California homeowners who replace their water-gulping grass lawns with artificial turf in response to
Assemblywoman Lorena Gonzalez (D-San Diego) introduced the measure, which prohibits homeowner associations from barring the installation of synthetic turf, a drought-conscious alternative to grass lawns.
The measure, AB 349, goes into effect immediately. While most homeowners are free to install artificial turf, about 4.8 million homeowners bought in common interest developments such as condominium projects where a homeowners association can regulate yard use.
"Across the state, Californians are making great strides to reduce their water use and hit aggressive benchmarks for conservation, and this new common sense law will give homeowners one more way to save as this drought continues," Gonzalez said in a statement. "The grass may be fake, but the amount of water a homeowner can save by installing it is very real."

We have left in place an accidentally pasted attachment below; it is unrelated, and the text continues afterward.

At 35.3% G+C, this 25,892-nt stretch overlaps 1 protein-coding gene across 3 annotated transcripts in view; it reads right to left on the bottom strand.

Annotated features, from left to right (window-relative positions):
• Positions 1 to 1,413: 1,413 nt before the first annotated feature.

She said the state estimates that landscape irrigation represents 43% of urban water use.
The governor also signed a bill that allows electric fences to be installed in non-residential neighborhoods after Sen.
Hall's anti-theft bill, SB 582, requires signs warning people about the hazard of touching an electric fence.
Brown on Friday vetoed a measure that would have prohibited the general counsels for cities, counties and districts from having direct oversight over internal audit staff.
Gov. Brown said in a veto message that he appreciated the intent to make the process more transparent.
"However, there may be legitimate reasons for local agencies to have their general counsels oversee certain audits and I believe it is most appropriate to allow local governments to determine the level of oversight that best meets their unique civic needs," he said.